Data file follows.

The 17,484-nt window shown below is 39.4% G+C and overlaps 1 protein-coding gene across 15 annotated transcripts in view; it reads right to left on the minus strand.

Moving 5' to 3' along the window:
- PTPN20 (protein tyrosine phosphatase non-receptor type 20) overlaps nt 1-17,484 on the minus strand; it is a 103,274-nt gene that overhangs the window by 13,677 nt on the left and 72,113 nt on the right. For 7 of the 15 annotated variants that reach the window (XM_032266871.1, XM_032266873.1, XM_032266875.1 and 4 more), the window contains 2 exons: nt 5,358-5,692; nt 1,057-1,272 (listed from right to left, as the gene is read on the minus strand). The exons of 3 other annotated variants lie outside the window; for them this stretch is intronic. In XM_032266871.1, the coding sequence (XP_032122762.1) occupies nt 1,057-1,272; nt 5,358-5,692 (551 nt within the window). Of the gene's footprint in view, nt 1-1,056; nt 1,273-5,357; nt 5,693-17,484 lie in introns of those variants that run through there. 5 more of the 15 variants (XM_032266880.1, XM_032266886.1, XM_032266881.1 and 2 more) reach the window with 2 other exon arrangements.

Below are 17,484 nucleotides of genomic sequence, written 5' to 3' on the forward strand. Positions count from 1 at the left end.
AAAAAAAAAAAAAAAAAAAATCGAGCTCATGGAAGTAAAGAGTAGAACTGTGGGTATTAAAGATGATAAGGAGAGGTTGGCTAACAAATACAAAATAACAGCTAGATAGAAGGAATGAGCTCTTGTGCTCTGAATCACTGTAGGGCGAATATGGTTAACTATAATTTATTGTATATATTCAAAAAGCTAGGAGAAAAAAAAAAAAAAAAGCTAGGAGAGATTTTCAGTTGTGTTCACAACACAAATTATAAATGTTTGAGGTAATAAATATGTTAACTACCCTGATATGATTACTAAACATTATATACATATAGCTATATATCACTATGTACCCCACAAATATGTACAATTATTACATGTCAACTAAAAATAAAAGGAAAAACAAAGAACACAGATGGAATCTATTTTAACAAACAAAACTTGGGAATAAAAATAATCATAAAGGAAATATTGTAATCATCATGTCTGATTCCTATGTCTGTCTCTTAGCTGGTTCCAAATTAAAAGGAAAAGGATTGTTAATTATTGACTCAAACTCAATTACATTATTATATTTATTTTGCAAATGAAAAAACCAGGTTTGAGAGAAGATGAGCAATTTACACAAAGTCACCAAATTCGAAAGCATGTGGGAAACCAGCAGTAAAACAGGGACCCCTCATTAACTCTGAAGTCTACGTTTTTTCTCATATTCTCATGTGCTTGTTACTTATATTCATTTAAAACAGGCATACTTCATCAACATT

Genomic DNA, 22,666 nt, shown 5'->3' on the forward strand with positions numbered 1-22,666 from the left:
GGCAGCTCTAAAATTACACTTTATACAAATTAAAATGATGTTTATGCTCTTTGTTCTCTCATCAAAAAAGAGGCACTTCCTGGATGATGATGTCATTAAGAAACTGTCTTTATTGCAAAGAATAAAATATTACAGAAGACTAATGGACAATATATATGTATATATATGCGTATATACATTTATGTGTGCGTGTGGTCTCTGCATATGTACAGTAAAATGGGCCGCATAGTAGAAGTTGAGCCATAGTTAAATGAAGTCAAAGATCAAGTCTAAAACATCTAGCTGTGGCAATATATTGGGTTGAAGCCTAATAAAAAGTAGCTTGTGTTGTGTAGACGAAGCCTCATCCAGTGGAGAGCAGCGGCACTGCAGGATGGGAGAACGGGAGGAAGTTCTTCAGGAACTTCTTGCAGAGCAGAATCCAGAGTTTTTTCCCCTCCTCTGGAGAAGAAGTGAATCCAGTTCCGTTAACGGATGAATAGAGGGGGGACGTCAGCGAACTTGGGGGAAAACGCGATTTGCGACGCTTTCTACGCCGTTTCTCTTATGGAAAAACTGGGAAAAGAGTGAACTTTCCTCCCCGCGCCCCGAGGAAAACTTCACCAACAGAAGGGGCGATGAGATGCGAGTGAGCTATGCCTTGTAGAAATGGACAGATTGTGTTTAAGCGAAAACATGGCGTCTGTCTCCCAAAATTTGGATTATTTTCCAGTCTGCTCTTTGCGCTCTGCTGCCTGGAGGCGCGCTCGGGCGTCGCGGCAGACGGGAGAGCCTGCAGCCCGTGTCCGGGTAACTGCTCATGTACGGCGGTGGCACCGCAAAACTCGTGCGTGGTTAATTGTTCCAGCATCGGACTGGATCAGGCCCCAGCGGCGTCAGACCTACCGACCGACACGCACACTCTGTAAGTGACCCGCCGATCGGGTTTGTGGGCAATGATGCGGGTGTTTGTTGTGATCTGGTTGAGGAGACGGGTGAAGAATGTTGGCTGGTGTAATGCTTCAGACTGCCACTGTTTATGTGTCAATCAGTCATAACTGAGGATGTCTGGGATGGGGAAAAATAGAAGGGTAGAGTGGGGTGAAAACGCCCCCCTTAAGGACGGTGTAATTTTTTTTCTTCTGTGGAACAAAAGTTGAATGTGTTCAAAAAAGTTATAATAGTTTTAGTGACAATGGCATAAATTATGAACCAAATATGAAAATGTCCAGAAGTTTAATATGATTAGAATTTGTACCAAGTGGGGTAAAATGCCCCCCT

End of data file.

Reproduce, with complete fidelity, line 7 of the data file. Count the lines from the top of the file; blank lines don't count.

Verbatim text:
GGCAGCTCTAAAATTACACTTTATACAAATTAAAATGATGTTTATGCTCTTTGTTCTCTCATCAAAAAAGAGGCACTTCCTGGATGATGATGTCATTAAGAAACTGTCTTTATTGCAAAGAATAAAATATTACAGAAGACTAATGGACAATATATATGTATATATATGCGTATATACATTTATGTGTGCGTGTGGTCTCTGCATATGTACAGTAAAATGGGCCGCATAGTAGAAGTTGAGCCATAGTTAAATGAAGTCAAAGATCAAGTCTAAAACATCTAGCTGTGGCAATATATTGGGTTGAAGCCTAATAAAAAGTAGCTTGTGTTGTGTAGACGAAGCCTCATCCAGTGGAGAGCAGCGGCACTGCAGGATGGGAGAACGGGAGGAAGTTCTTCAGGAACTTCTTGCAGAGCAGAATCCAGAGTTTTTTCCCCTCCTCTGGAGAAGAAGTGAATCCAGTTCCGTTAACGGATGAATAGAGGGGGGACGTCAGCGAACTTGGGGGAAAACGCGATTTGCGACGCTTTCTACGCCGTTTCTCTTATGGAAAAACTGGGAAAAGAGTGAACTTTCCTCCCCGCGCCCCGAGGAAAACTTCACCAACAGAAGGGGCGATGAGATGCGAGTGAGCTATGCCTTGTAGAAATGGACAGATTGTGTTTAAGCGAAAACATGGCGTCTGTCTCCCAAAATTTGGATTATTTTCCAGTCTGCTCTTTGCGCTCTGCTGCCTGGAGGCGCGCTCGGGCGTCGCGGCAGACGGGAGAGCCTGCAGCCCGTGTCCGGGTAACTGCTCATGTACGGCGGTGGCACCGCAAAACTCGTGCGTGGTTAATTGTTCCAGCATCGGACTGGATCAGGCCCCAGCGGCGTCAGACCTACCGACCGACACGCACACTCTGTAAGTGACCCGCCGATCGGGTTTGTGGGCAATGATGCGGGTGTTTGTTGTGATCTGGTTGAGGAGACGGGTGAAGAATGTTGGCTGGTGTAATGCTTCAGACTGCCACTGTTTATGTGTCAATCAGTCATAACTGAGGATGTCTGGGATGGGGAAAAATAGAAGGGTAGAGTGGGGTGAAAACGCCCCCCTTAAGGACGGTGTAATTTTTTTTCTTCTGTGGAACAAAAGTTGAATGTGTTCAAAAAAGTTATAATAGTTTTAGTGACAATGGCATAAATTATGAACCAAATATGAAAATGTCCAGAAGTTTAATATGATTAGAATTTGTACCAAGTGGGGTAAAATGCCCCCCT